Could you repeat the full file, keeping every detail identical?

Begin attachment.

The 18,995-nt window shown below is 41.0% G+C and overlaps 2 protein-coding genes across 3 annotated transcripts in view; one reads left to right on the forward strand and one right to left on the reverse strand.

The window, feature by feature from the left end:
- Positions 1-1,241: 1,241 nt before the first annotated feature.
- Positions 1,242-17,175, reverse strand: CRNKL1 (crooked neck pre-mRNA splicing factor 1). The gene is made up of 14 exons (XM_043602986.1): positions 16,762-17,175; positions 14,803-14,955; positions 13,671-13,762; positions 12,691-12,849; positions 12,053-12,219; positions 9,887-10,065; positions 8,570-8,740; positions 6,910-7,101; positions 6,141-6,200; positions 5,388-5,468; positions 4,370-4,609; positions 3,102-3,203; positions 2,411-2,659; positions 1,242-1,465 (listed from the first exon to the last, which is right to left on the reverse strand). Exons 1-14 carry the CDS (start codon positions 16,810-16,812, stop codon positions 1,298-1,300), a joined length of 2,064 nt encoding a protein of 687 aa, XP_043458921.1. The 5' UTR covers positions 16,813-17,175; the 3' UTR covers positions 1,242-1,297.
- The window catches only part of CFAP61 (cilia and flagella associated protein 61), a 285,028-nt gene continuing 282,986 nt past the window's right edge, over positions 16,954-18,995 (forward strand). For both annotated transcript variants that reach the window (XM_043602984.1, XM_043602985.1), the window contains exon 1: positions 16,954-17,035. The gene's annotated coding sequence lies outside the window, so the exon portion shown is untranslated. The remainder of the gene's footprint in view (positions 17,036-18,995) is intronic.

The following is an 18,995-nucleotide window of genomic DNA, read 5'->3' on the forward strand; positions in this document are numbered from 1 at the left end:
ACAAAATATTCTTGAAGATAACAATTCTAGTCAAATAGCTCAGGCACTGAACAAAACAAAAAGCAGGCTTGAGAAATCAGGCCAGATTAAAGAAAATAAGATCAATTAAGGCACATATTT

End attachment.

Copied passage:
The 18,995-nt window shown below is 41.0% G+C and overlaps 2 protein-coding genes across 3 annotated transcripts in view; one reads left to right on the forward strand and one right to left on the reverse strand.

The window, feature by feature from the left end:
- Positions 1-1,241: 1,241 nt before the first annotated feature.
- Positions 1,242-17,175, reverse strand: CRNKL1 (crooked neck pre-mRNA splicing factor 1). The gene is made up of 14 exons (XM_043602986.1): positions 16,762-17,175; positions 14,803-14,955; positions 13,671-13,762; positions 12,691-12,849; positions 12,053-12,219; positions 9,887-10,065; positions 8,570-8,740; positions 6,910-7,101; positions 6,141-6,200; positions 5,388-5,468; positions 4,370-4,609; positions 3,102-3,203; positions 2,411-2,659; positions 1,242-1,465 (listed from the first exon to the last, which is right to left on the reverse strand). Exons 1-14 carry the CDS (start codon positions 16,810-16,812, stop codon positions 1,298-1,300), a joined length of 2,064 nt encoding a protein of 687 aa, XP_043458921.1. The 5' UTR covers positions 16,813-17,175; the 3' UTR covers positions 1,242-1,297.
- The window catches only part of CFAP61 (cilia and flagella associated protein 61), a 285,028-nt gene continuing 282,986 nt past the window's right edge, over positions 16,954-18,995 (forward strand). For both annotated transcript variants that reach the window (XM_043602984.1, XM_043602985.1), the window contains exon 1: positions 16,954-17,035. The gene's annotated coding sequence lies outside the window, so the exon portion shown is untranslated. The remainder of the gene's footprint in view (positions 17,036-18,995) is intronic.

The following is an 18,995-nucleotide window of genomic DNA, read 5'->3' on the forward strand; positions in this document are numbered from 1 at the left end:
ACAAAATATTCTTGAAGATAACAATTCTAGTCAAATAGCTCAGGCACTGAACAAAACAAAAAGCAGGCTTGAGAAATCAGGCCAGATTAAAGAAAATAAGATCAATTAAGGCACATATTT